I was to turn 13 in 1937. Don Shatz, my father's good friend and a very religious man, who went to the synagogue twice a day, started preparing me for my bar mitzvah. I had classes with him at his home every day. I learned a piece from the Torah, but I had to chant it when I had no voice or ear for singing. So I was allowed to recite it. I would say, I had a bar mitzvah and a concert that day. Misha Alexandrovich, a wonderful singer and cantor, conducted the service at the synagogue. He had studied singing in Austria and the cantor of Riga paid for his studies. In the evening we had a celebration for my bar mitzvah. Our apartment was small so we got together at my uncle Iosif's home. He lived in a big apartment near the central park in Tallinn.
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My mother's family was religious like all Jewish families. They observed Jewish traditions, celebrated the Sabbath and Jewish holidays. Of course, all of my mother's brothers had had a bar mitzvah. On holidays my grandmother, grandfather and their children went to the synagogue. They spoke Yiddish and all the members of the family were fluent in German and Russian.
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Isroel Lempertas

We did not mark Jewish holidays. Grandfather Faivush came over to us and carried out Paschal seder. Grandfather reclined at the head of the table clad in festive apparel and kippah. A piece of matzah -afikoman' was hidden under his pillow. I was to look for it. Usually Duvid was the one who asked grandfather traditional four questions about the origin of the holidays. [Editor's note: It is always the youngest son that is supposed to ask the questions, so according to the tradition it should have been Isroel.] I also remembered Chanukkah. Potato fritters were usually cooked in our house. The children usually played with a whipping top. Grandfather Faivush gave us Chanukkah money. I do not recall celebration of other holidays. When grandfather Faivush died, we stopped marking even those holidays. It was not because we were lazy. It was because of my father's atheistic principles. Because of that neither I nor my brother? Duvid went through bar mitzvah.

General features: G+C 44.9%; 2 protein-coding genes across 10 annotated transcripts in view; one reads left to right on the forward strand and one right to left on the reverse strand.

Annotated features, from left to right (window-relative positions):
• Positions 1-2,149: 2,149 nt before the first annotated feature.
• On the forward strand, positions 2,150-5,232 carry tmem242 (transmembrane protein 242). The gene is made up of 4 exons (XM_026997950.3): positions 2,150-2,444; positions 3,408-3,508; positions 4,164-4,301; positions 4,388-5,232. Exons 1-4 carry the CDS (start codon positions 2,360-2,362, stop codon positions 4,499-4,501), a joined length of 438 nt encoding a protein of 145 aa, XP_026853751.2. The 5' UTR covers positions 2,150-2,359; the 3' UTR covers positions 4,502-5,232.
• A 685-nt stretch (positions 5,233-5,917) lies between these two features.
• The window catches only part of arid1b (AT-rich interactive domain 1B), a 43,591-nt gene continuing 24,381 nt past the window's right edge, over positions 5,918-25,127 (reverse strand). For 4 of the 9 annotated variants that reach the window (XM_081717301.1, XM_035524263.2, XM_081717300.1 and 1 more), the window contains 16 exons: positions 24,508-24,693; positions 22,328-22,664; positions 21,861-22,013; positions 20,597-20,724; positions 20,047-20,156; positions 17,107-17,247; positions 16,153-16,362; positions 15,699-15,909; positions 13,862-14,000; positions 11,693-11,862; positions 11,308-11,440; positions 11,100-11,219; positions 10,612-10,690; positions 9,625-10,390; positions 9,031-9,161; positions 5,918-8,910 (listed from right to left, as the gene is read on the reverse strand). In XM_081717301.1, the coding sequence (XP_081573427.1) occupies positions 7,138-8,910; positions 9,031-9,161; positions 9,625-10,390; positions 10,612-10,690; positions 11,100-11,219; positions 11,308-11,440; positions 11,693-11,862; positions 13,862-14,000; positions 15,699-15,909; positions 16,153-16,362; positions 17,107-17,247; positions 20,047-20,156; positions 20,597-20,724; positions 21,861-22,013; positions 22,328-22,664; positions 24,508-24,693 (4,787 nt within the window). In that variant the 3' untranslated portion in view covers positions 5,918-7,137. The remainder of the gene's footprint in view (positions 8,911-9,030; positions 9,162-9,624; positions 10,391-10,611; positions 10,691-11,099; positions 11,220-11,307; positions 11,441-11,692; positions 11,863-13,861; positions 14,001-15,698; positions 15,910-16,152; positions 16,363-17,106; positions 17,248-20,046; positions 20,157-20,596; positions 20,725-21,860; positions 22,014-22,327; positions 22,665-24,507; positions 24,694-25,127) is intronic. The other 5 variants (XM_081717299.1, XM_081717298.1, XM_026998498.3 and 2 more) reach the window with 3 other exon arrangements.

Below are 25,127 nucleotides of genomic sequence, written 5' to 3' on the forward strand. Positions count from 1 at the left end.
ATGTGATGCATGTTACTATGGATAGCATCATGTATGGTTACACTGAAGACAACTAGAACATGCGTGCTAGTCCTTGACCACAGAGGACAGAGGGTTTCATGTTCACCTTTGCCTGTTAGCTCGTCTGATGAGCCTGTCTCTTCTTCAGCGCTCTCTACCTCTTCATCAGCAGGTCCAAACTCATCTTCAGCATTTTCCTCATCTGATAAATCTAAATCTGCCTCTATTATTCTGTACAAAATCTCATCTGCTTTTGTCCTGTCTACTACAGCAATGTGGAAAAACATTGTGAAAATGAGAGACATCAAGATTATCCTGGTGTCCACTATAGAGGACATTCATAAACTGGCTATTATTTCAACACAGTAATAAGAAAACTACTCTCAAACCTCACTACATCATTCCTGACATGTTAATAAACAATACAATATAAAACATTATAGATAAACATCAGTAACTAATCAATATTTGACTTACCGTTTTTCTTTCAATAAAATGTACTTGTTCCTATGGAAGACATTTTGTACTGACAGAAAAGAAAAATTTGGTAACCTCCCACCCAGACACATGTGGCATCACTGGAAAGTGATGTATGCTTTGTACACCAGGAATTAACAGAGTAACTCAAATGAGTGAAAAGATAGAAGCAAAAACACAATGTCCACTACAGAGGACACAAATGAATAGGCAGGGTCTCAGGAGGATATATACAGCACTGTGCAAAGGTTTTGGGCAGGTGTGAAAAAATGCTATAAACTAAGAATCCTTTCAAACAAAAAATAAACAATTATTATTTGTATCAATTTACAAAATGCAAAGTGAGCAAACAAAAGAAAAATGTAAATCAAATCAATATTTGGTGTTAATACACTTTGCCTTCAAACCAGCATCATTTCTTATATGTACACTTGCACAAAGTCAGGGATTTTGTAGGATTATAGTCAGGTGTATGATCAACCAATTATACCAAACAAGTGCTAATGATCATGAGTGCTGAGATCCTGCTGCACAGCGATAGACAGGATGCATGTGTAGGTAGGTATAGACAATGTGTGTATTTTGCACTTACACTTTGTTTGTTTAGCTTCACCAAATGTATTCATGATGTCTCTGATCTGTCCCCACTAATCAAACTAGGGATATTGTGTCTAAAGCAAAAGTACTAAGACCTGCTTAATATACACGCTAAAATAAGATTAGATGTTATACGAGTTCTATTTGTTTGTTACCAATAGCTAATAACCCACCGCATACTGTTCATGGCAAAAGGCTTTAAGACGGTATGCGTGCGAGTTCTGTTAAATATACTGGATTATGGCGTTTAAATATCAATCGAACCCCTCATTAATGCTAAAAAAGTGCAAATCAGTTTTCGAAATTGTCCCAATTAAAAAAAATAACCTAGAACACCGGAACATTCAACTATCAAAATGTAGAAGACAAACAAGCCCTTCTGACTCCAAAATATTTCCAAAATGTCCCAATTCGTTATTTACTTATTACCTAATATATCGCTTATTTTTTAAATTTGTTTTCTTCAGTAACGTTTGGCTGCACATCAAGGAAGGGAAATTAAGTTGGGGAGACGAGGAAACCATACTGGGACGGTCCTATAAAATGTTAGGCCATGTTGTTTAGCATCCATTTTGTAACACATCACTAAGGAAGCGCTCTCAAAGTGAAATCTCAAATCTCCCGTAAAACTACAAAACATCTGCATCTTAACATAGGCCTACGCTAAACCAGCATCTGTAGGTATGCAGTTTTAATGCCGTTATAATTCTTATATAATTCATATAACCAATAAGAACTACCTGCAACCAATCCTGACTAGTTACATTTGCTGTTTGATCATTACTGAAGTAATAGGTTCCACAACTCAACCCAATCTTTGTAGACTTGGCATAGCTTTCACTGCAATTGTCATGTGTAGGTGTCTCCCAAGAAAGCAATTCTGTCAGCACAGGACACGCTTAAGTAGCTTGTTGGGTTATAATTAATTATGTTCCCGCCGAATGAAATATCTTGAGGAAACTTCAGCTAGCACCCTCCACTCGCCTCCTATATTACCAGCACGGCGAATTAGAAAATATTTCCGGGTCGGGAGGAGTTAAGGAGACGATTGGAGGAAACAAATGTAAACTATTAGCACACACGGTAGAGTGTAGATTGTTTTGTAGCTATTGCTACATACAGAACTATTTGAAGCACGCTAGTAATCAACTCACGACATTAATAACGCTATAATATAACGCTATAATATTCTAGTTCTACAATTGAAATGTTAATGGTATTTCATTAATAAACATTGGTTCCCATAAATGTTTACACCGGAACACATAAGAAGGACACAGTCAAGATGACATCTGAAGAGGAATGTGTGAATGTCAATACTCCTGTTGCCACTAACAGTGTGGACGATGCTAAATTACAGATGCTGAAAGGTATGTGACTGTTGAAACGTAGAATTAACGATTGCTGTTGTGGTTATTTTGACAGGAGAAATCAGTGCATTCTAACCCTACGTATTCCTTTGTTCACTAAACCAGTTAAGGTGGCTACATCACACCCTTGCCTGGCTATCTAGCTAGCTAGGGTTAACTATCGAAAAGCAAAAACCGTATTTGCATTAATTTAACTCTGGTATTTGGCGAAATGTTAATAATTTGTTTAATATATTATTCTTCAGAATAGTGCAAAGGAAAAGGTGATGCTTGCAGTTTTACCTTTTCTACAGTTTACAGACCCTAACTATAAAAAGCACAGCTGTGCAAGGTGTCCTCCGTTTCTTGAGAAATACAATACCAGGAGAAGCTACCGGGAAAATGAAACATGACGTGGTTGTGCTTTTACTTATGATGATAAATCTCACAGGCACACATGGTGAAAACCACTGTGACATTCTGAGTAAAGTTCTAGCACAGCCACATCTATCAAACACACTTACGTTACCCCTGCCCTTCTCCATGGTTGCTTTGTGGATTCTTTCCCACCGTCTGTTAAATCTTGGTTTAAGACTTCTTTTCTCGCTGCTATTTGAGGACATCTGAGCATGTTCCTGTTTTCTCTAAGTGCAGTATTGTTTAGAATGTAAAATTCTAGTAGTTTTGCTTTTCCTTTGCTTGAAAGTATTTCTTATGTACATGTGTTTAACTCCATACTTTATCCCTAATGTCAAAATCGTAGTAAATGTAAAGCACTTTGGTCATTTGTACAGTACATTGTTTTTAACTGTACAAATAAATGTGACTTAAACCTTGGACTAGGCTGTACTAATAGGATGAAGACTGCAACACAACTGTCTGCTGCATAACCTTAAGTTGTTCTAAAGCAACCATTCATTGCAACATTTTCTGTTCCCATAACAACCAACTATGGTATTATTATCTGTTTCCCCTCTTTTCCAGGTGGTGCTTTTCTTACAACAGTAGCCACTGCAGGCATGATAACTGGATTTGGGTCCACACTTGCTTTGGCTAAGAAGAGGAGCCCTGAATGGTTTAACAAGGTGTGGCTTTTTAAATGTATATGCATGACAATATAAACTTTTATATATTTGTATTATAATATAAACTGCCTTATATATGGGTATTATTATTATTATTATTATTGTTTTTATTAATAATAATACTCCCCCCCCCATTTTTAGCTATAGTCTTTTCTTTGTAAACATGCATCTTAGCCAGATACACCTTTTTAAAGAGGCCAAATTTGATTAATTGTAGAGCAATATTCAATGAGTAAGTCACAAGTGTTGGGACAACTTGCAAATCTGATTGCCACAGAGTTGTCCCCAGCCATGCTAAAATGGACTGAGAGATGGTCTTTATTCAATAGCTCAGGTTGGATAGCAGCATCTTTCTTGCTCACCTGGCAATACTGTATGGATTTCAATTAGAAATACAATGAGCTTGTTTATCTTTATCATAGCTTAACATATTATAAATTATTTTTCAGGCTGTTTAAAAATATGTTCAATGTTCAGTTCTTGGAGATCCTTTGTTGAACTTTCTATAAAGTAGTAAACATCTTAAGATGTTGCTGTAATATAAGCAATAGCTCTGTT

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jerzy pikielny

Alek, his son, was a year older than me and had had a bar mitzvah. I didn't have one, because in October it was already war. I guess if I'd been supposed to have one I would've had to be prepared for it earlier, and there'd been none of that. I did have Jewish religion classes at school though, because they were compulsory.
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mario modiano

What I remember vividly from my bar mitzvah is the hard time I had trying to learn enough Hebrew to be able to read the text. I had a teacher who came home and taught me how to parrot the text from the Torah that I was supposed to read at the service in the synagogue. I very much regret that I never really learned Hebrew. After the service at the synagogue there was a reception at home, and the whole family as well as many of my father's colleagues and employees came to celebrate with us. I also remember that on that occasion my maternal uncles gave me a bicycle as a gift, and that I fell in love with it. I just would never part with the bicycle so much so that the neighbors claimed I even went to the toilet with the bicycle.
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Miklos Braun

My father was not a very religious man but he showed us everything and observed everything. So Pesach was kept. There was Seder night, for example, which, my father conducted. We read the Haggadah and I asked the ma nishtanah, the Four Questions, and I looked for the afikomen (a matzo hidden for the children to find). I don’t remember having a set of dishes used only at Pesach; the house wasn’t kosher anyway. We didn’t go to the temple on Fridays. I don’t know whether my father went, but I went with the school. My religion teacher was the famous Hungarian rabbi Scheiber and I had my bar mitzva in the Nagyfuvaros Street Synagogue. (editor’s note: Sandor Scheiber is best known for having remained in Hungary after the Holocaust, where he convinced the Communist authorities to allow him to continue running a shrunken, but still active, conservative rabbinical seminary. He died in the mid-1980s).

My father was of the opinion that he would show and teach everything to his children, and allow them to decide for themselves. Well, none of us decided in favor of religion. I have special views on this because I believe one can pray anywhere, not only in the synagogue. I don’t visit the cemetery either because one can remember anybody anywhere.